Clinical Pharmacokinetics Flashcards Preview

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Flashcards in Clinical Pharmacokinetics Deck (17):
1

What is F for IV administration?

100%

2

How does ionization affect distribution?

nonionized forms are more readily distributed

3

Why are tube feeds important factors for oral/enteral administration?

- where does the tube feed end
- will the drug be absorbed in that location
- will the drug be able to travel through a tube feed

4

Why shouldn't you crush sustained release drugs?

makes it more bioavailable

5

Describe the impact of thick vs. thin skin on topical absorption.

thicker skin is less absorptive because it has more layers
thinner skin may be too absorptive and can increase concentration levels

6

How does perfusion rate affect distribution?

lower perfusion rate limits exposure to drug
- decreased absorption/distribution
- must increase dose

7

How does protein binding affect Vd?

- high binding = low Vd
- low binding (more free) = high Vd

8

How does BBB affect pharmacokinetics?

- if meninges are inflamed, spaces are increased and there is better distribution of the drug
- if meninges are noninflamed, spaces are tighter and there is minimal penetration of the BBB
- low protein binding drugs cross the BBB more easily

9

Define Phase I and Phase II hepatic metabolism.

Phase I - redox, hydrolysis via cytochrome P450 enzymes
Phase II - conjugation (acetylation, sulfation, glucuronidation)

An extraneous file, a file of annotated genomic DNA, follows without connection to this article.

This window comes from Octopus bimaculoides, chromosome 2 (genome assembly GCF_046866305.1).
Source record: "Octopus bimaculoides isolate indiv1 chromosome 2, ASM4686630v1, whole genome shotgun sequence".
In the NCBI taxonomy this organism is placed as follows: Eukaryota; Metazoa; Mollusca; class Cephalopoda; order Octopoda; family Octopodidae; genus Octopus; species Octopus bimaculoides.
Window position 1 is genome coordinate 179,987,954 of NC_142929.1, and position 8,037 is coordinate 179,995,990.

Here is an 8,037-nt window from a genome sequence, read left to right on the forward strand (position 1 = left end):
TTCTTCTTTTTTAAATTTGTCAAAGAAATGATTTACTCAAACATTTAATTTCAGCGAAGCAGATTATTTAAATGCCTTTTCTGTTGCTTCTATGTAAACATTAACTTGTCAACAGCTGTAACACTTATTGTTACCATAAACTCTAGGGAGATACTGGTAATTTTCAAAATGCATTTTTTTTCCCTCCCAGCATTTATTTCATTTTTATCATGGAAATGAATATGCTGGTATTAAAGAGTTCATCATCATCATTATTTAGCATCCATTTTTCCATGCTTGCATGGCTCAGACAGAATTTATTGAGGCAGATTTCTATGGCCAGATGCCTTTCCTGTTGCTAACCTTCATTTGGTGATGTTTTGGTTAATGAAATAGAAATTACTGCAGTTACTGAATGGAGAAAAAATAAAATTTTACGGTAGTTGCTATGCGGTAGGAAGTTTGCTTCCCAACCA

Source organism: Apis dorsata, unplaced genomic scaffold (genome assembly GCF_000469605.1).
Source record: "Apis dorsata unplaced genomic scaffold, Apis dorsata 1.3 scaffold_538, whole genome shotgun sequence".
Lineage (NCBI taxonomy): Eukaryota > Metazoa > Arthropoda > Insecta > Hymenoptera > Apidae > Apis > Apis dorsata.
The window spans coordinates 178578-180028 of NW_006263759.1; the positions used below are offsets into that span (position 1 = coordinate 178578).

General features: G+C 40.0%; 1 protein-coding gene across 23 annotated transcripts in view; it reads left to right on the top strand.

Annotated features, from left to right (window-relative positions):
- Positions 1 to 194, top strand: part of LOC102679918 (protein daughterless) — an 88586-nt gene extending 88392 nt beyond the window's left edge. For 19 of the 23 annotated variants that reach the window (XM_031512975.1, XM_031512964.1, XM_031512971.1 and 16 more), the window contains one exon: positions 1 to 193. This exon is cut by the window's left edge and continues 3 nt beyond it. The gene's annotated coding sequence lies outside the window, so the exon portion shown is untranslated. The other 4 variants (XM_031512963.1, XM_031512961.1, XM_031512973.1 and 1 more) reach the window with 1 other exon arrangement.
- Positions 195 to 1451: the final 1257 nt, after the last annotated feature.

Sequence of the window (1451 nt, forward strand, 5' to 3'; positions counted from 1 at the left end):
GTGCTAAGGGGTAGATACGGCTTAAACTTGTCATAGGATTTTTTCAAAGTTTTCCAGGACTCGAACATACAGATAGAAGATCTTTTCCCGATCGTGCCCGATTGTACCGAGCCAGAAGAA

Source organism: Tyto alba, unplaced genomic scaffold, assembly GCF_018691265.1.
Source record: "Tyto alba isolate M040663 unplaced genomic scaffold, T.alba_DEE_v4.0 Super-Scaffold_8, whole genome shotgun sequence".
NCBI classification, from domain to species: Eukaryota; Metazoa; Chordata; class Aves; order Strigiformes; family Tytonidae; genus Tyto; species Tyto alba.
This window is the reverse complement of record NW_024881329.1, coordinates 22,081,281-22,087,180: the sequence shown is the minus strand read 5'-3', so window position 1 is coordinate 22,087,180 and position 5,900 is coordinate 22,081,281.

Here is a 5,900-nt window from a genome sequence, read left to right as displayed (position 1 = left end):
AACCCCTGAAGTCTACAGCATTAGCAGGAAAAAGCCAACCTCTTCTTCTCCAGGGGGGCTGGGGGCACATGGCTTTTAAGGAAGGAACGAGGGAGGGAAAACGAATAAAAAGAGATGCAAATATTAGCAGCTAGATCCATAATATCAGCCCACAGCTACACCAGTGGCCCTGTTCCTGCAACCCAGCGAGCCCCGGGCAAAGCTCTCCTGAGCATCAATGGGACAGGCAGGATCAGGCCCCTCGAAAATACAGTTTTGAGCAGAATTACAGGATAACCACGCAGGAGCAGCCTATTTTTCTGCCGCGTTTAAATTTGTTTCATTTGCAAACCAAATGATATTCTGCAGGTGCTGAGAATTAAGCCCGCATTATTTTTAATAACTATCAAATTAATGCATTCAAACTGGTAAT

10

How does CrCL change with age?

renal function decreases with age

11

How does hemodialysis affect pharmacokinetics?

may filter out small, hydrophilic drugs

12

How do neonates vary from population pharmacokinetics?

- thinner skin, more absorption of topical administration
- increased ECF (puffy) => increased absorption of hydrophilic drugs
- immature kidneys => decreased elimination

13

How do elderly patients vary from population pharmacokinetics?

- thinner skin, more absorption of topical administration
- increased adipose => increased absorption of fat-soluble drugs
- decreased ECF => decreased Vd
- renal function decreases with age

14

What is steady state dependent on?

half-life

15

Why is steady state important?

- prevents over and under-dosage
- assumes maximum and stable dosage

16

List types of drug interactions.

drug-drug
drug-nutrient
drug-disease
level of drug

17

List causes of drug interactions.

drug incompatibility
- precipitation with Ca or NaCl
absorption
- chelation
- stomach pH
distribution
- competition for binding sites
- changes in protein binding for disease states
- changes in ECF or adipose
metabolism
- inducer of CYP450 increases hepatic metabolism
- inhibitor of CYP450 decreases hepatic metabolism
elimination
- renal is most common
- competition
pharmacodynamics
- food interactions
- disease states
- some meds prolong QT intervals
- immunosuppressants
- some meds increase BG (steroids)